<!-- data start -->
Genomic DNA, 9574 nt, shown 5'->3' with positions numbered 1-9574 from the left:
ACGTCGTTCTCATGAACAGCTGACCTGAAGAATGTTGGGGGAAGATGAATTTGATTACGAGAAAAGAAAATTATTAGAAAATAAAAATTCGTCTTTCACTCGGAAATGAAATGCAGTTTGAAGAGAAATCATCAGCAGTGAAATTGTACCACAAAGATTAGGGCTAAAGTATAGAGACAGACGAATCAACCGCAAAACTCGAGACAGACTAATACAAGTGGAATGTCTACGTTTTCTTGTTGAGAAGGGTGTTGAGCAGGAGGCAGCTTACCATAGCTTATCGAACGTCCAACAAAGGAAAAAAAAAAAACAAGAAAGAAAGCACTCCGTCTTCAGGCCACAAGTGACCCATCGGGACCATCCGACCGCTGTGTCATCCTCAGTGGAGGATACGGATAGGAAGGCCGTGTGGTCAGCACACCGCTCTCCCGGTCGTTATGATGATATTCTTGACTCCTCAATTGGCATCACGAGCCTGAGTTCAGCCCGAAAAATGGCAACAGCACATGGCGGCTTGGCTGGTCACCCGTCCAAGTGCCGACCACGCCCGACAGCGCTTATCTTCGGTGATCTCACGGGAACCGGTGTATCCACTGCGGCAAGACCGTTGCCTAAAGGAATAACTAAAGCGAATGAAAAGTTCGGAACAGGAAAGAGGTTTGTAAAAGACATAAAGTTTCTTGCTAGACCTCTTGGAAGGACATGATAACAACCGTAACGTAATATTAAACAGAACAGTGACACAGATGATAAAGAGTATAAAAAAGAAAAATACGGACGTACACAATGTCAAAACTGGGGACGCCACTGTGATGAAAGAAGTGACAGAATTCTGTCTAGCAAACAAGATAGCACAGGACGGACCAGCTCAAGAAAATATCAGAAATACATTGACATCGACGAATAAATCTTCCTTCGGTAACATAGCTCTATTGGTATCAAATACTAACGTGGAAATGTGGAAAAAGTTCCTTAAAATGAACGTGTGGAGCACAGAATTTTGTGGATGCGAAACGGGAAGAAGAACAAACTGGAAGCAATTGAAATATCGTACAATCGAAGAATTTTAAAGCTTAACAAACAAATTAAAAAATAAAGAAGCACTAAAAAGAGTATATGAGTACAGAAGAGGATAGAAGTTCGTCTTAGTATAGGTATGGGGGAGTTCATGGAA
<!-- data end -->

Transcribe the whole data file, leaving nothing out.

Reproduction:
Genomic DNA, 9574 nt, shown 5'->3' with positions numbered 1-9574 from the left:
ACGTCGTTCTCATGAACAGCTGACCTGAAGAATGTTGGGGGAAGATGAATTTGATTACGAGAAAAGAAAATTATTAGAAAATAAAAATTCGTCTTTCACTCGGAAATGAAATGCAGTTTGAAGAGAAATCATCAGCAGTGAAATTGTACCACAAAGATTAGGGCTAAAGTATAGAGACAGACGAATCAACCGCAAAACTCGAGACAGACTAATACAAGTGGAATGTCTACGTTTTCTTGTTGAGAAGGGTGTTGAGCAGGAGGCAGCTTACCATAGCTTATCGAACGTCCAACAAAGGAAAAAAAAAAAACAAGAAAGAAAGCACTCCGTCTTCAGGCCACAAGTGACCCATCGGGACCATCCGACCGCTGTGTCATCCTCAGTGGAGGATACGGATAGGAAGGCCGTGTGGTCAGCACACCGCTCTCCCGGTCGTTATGATGATATTCTTGACTCCTCAATTGGCATCACGAGCCTGAGTTCAGCCCGAAAAATGGCAACAGCACATGGCGGCTTGGCTGGTCACCCGTCCAAGTGCCGACCACGCCCGACAGCGCTTATCTTCGGTGATCTCACGGGAACCGGTGTATCCACTGCGGCAAGACCGTTGCCTAAAGGAATAACTAAAGCGAATGAAAAGTTCGGAACAGGAAAGAGGTTTGTAAAAGACATAAAGTTTCTTGCTAGACCTCTTGGAAGGACATGATAACAACCGTAACGTAATATTAAACAGAACAGTGACACAGATGATAAAGAGTATAAAAAAGAAAAATACGGACGTACACAATGTCAAAACTGGGGACGCCACTGTGATGAAAGAAGTGACAGAATTCTGTCTAGCAAACAAGATAGCACAGGACGGACCAGCTCAAGAAAATATCAGAAATACATTGACATCGACGAATAAATCTTCCTTCGGTAACATAGCTCTATTGGTATCAAATACTAACGTGGAAATGTGGAAAAAGTTCCTTAAAATGAACGTGTGGAGCACAGAATTTTGTGGATGCGAAACGGGAAGAAGAACAAACTGGAAGCAATTGAAATATCGTACAATCGAAGAATTTTAAAGCTTAACAAACAAATTAAAAAATAAAGAAGCACTAAAAAGAGTATATGAGTACAGAAGAGGATAGAAGTTCGTCTTAGTATAGGTATGGGGGAGTTCATGGAA